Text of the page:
Obama, a harsh critic of Bush's secret, unilateral defiance of FISA's rules from 2001 through 2005, wisely broke with most liberals by voting in July to relax those rules. He should propose a complete overhaul and simplification of the almost incomprehensibly complicated law. It should be easier to use sophisticated computer data-mining programs to fish through millions of calls and e-mails for signs of possible terrorist activity. At the same time, privacy protections should be improved by tightening the rules to detect (through use of audit trails) and prevent unnecessary dissemination or retention of the intercepted information and to punish severely any misuse of it. An additional privacy protection, suggested by Posner, would be to forbid use of this information for any purpose (including, say, tax fraud prosecutions) other than to protect national security.
• Detainees: Obama should keep his promise to close the Guantanamo prison camp, within a year if possible, and should release as soon as possible and urge Congress to compensate all detainees who are found to be both nondangerous and nonprosecutable. Although Guantanamo is now about as humane as a prison housing some extremely dangerous terrorists could be, its ugly history has made it a worldwide symbol of detention without due process and brutal treatment of detainees, including many mistakenly captured innocents. Obama should also end Bush's misbegotten system of "military commissions" to put detainees on trial for suspected war crimes, and instead should try as many as possible in ordinary military or civilian courts.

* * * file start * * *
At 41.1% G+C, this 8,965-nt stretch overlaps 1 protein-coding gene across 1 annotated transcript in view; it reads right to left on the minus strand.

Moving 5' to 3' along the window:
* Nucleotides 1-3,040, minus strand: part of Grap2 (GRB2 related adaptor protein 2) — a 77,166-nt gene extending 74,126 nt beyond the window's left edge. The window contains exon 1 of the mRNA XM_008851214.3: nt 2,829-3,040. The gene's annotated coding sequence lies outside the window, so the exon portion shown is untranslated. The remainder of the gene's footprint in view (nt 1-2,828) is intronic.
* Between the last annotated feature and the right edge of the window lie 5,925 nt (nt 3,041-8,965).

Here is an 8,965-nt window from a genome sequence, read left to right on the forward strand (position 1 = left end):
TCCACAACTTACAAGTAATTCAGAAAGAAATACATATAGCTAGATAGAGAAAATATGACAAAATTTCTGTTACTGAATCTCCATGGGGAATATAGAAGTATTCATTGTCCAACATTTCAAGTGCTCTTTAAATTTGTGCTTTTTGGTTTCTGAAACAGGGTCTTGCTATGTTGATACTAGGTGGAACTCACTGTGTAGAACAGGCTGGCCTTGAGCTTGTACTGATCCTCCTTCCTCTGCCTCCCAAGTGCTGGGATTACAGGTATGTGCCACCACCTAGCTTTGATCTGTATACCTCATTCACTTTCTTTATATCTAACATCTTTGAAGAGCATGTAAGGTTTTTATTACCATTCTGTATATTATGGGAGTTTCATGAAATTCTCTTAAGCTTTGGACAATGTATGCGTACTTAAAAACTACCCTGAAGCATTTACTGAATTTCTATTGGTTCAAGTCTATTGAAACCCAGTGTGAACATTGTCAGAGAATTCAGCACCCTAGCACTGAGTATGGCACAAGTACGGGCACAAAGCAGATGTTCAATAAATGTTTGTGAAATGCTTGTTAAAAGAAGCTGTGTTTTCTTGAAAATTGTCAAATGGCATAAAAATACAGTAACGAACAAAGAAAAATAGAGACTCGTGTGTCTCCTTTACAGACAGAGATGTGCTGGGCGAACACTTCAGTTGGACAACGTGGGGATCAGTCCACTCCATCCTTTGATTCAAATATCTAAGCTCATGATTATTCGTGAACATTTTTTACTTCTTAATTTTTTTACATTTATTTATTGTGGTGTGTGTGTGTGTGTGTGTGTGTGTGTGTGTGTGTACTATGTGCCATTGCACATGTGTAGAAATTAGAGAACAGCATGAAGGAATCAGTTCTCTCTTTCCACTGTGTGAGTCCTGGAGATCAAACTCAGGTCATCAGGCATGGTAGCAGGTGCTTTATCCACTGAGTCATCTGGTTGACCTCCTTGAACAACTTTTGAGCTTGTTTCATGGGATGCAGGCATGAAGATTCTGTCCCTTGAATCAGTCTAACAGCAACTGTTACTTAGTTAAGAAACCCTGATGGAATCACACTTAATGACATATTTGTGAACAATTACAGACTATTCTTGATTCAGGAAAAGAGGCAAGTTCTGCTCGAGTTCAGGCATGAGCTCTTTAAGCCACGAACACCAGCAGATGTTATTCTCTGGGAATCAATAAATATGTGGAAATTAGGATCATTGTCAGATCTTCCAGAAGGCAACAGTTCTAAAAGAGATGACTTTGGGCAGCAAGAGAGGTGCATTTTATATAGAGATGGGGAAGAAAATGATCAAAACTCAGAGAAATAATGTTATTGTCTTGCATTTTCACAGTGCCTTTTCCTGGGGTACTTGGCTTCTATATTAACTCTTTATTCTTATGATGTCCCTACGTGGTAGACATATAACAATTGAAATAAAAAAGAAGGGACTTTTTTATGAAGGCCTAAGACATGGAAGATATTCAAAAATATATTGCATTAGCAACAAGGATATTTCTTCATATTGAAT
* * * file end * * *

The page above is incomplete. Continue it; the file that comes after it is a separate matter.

But Obama should spurn the clamor from the Left to simply release any and all of the more than 240 remaining detainees who cannot be criminally convicted. Instead, he should establish a blue-ribbon, bipartisan commission to study all the available evidence on each detainee. Many may turn out to be both extremely dangerous and impossible to convict of crimes, as the military claims, because of strict rules of evidence and other obstacles. Obama should continue to detain that group, probably in U.S. lockups, while working with Congress to establish a new process to give these men every possible opportunity to challenge the factual and legal bases for their continued detention.
• Interrogation: Obama should promptly issue an executive order reinforcing the criminal ban on torturing detainees and imposing a general rule against harsh methods. He should also direct the Justice Department to revoke or revise any as-yet-unrevoked legal opinions taking an unduly narrow view of the anti-torture law. But for reasons discussed in my May 3 column, he should preserve the option of using coercive methods short of torture in especially urgent cases, if the attorney general personally approves. And he should ask himself: What would I want done if the CIA captures another terrorist mastermind such as Khalid Shaikh Mohammed, who is determined not to talk but whose secrets -- if extracted -- might well save many lives?
If Obama strikes judicious balances between security and liberty, the ACLU and its allies may hysterically accuse him (as they would certainly accuse any Republican president) of trashing the Constitution. But the vast majority of voters understand that the Constitution is not a suicide pact.
Meanwhile, like the prospect of a hanging, the prospect of a terrorist nuclear bomb obliterating downtown Washington -- including the Obama family -- or Manhattan will concentrate the president-elect's mind wonderfully.
This article appears in the December 6, 2008 edition of National Journal Magazine.